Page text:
Monday, January 08, 2007
Crows and Critters--Part 1
Happy Monday, BGs. First, a note y’all won’t want to miss. After reading today’s post here, please visit Novel Journey for the first of a two-part interview with Sue Brower, fiction acquisitions editor at Zondervan. It's a very informative interview. Sue focuses on the business side of things--something we novelists need to be reminded of as we pursue our art. Art doesn't live in a vaccuum. In a few weeks I’ll be running my own interview with Sue, and we’ll be discussing in part any follow-up questions to her interview with NJ.
Now, for today and tomorrow here on Forensics and Faith—guest blogger Ruth Seamands, my mom—telling a two-part story in her own inimitable humor. (If you missed the posts about her 90th birthday party, check back to October 6 and 10.) You asked for her … you got her. Heeeeeeere’s Mama Ruth!
Hi, everyone! My darling, beautiful, red-headed blogger Brandilyn said that some of you were interested in hearing a little more from me. Now, that's enough to stir up some parts of my old brain which have been rather dormant lately. I needed stimulation, so thanks for even thinking that I may have anything to say to you. Of course, I am full of stories. All I need is a new audience.
I'm not sure how far back or forward you'd like me to go. So methinks maybe a peek back into the late 1940s might be something different for you. This time period would put me back in India, during our days on the mission field. I can still see my big old stone house with twenty-pound langur monkeys pounding over the roof every day. Plenty of holes for the monsoons to pour through. Vast living room with ten double doors—and no screens. It was just after WWII and screen wire was not available. Lots of guests from America visiting India to "cheer up the missionaries." One day it went like this: (Names have been changed to protect the frightened.)
Somebody at my door kept clearing his throat, which was my doorbell. "Salaan, Mem-sahib." A tonga driver put his two palms together in greeting. His one-horse shay stood at my steps. "I brought you some guests from the station, Madam." He spoke in Kanarese, which told me he didn't know English. If he had, he'd have been proud to speak it.
I answered in his language. “From the station? Today?”
A portly American stepped forward, taking command off the situation, holding out his big hand to shake mine. "You're Mrs. Seamands."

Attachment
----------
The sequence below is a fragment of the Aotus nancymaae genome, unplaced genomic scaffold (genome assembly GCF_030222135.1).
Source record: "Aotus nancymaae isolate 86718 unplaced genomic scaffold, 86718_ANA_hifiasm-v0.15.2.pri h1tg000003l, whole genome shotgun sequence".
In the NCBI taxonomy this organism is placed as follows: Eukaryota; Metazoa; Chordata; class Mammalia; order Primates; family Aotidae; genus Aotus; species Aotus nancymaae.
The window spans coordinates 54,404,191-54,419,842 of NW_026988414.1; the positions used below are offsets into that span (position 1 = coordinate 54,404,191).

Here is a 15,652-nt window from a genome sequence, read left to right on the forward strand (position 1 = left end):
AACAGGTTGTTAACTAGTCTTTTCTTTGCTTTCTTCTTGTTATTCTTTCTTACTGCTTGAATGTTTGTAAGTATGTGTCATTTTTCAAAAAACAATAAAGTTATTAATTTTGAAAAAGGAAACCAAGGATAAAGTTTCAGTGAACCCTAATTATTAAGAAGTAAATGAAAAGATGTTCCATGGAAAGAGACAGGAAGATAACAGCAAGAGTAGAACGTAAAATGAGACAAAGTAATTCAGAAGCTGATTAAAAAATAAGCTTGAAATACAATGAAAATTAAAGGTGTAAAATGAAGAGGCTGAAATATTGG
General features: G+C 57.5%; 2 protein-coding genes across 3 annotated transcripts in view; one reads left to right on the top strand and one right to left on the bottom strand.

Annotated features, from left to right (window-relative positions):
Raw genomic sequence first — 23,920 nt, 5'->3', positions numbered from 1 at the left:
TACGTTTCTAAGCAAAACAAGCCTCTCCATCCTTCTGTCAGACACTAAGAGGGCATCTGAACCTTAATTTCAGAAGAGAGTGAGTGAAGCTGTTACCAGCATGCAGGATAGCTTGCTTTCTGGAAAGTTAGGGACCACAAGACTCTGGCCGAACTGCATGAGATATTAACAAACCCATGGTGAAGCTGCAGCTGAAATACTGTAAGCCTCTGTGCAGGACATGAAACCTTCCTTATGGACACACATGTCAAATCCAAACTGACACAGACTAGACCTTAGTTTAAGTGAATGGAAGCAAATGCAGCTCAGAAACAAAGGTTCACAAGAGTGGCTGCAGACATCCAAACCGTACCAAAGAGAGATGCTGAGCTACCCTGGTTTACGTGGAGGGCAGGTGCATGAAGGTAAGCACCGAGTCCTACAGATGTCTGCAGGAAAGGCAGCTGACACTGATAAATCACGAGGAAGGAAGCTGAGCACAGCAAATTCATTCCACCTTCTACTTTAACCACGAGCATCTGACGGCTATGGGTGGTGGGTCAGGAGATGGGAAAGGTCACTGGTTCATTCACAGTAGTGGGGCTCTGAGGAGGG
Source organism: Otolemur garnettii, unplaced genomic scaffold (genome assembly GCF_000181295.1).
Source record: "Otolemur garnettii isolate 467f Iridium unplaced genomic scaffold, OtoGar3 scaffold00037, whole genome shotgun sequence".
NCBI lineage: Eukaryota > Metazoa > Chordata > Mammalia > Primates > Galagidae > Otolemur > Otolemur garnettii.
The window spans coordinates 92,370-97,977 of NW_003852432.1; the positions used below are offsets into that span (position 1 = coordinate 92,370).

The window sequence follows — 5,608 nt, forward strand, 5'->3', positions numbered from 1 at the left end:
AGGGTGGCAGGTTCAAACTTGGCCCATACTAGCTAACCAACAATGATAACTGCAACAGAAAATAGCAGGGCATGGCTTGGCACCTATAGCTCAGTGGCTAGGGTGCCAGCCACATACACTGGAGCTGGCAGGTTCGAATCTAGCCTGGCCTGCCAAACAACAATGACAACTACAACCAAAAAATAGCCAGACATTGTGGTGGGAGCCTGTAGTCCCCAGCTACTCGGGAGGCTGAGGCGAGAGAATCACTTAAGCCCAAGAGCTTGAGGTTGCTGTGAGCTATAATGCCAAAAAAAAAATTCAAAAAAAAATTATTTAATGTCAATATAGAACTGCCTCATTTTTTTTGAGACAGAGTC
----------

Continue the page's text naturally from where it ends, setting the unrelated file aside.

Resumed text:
I nodded. I already knew that.
“I am Congressman Charles Crow, and this is my wife, Susan."
"Oh, Congressman, I thought you were coming tomorrow. . . I could have met you in our jeep. So sorry. . .”
Mr. Crow brushed aside my apology. "It isn't your fault. We got an earlier plane."
"Well, come on in. My ayah will soon have your room ready. Meanwhile, please sit here and I'll get us some tea."
They nodded and smiled and sat on my droopy couch while I paid the tonga walla and dismissed him. Turning to my guests, I hoped to make them feel welcome. "It’s so nice to have you visit us from America. I do get lonely for home folks sometimes." I brought in the tea tray. Strong Indian tea, boiled with milk, spices, and whole cardamom seeds. "Estation tea," we call it because that's what we always get on trains at every station. "Here you are." I passed them large cups full of this special tea. "And try some of these biscuits--uh, cookies. The British out here call them biscuits, but they are American oatmeal cookies. I just made them."
They both seemed quite thirsty. "This is very good tea--and I love the cookies," exclaimed Susan. "I never dreamed I'd have oatmeal cookies in India." They put their cups back on the tray.
I was pouring a second cup when an enormous black-faced, white-mouthed monkey loped from the guest room through the corner of my great living room, and out the front door. Susan Crow’s eyes bulged. She screamed, quickly covered her mouth with one hand and lifted both feet off the floor. "D---do they live here with you?"
"Not with my permission! Don't worry about that monkey, Susan. He's probably as scared of you as you are of him. Because we don't have any screens yet, they sneak into the bathrooms when they find outside doors open. They like to eat the soap."
"Eat the SOAP?" they echoed in unison, their cultural horizons widening with every passing second.
I shrugged. "I guess it's because they don't have any toothpaste."
Charles Crow boomed--if a crow can boom, "Eat the soap? I thought that monkey had rabies! He was foaming at the mouth."
"No, they like soap. Sorry, you will probably find teeth prints on your new bar of soap. It was my last one. Just keep your outside bathroom door closed."
Susan quavered, "M--maybe it's not a good time to stay here, Charles."
He patted her shoulder and whispered, "We'll face it together, Dear."
I smiled at them, remembering how I first felt when I came to India, to this place, and faced all the critters I now encountered every day. "Don't worry, it's a good time. This is usually a pretty quiet place—”
Before I could finish defending my living quarters, we heard a great crash and yell coming from the wall. That was followed by a series of heavy whacking sounds and more shouts. Susan whimpered and drew her feet off the floor again. "Char--Charles. . .!"
The rotund VIP, skilled at taking charge of any trouble, jumped straight up. "WHAT WAS THAT?"
I sighed. "Oh, that. It's just my noisy husband. He's in the storeroom," I pointed to two doors in a side wall, "killing rats …”
Read Part 2